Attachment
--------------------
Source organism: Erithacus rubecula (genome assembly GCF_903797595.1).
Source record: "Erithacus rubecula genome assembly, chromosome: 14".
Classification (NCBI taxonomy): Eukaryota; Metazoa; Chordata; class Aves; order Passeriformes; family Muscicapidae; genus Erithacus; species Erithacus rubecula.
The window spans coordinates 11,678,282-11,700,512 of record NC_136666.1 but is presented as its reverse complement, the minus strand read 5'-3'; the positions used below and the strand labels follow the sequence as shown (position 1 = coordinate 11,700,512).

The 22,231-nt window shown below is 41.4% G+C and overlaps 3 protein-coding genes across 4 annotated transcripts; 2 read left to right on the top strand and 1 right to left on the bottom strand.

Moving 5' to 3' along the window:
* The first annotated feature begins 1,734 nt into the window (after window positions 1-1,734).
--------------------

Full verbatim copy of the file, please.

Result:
Source organism: Erithacus rubecula (genome assembly GCF_903797595.1).
Source record: "Erithacus rubecula genome assembly, chromosome: 14".
Classification (NCBI taxonomy): Eukaryota; Metazoa; Chordata; class Aves; order Passeriformes; family Muscicapidae; genus Erithacus; species Erithacus rubecula.
The window spans coordinates 11,678,282-11,700,512 of record NC_136666.1 but is presented as its reverse complement, the minus strand read 5'-3'; the positions used below and the strand labels follow the sequence as shown (position 1 = coordinate 11,700,512).

The 22,231-nt window shown below is 41.4% G+C and overlaps 3 protein-coding genes across 4 annotated transcripts; 2 read left to right on the top strand and 1 right to left on the bottom strand.

Moving 5' to 3' along the window:
* The first annotated feature begins 1,734 nt into the window (after window positions 1-1,734).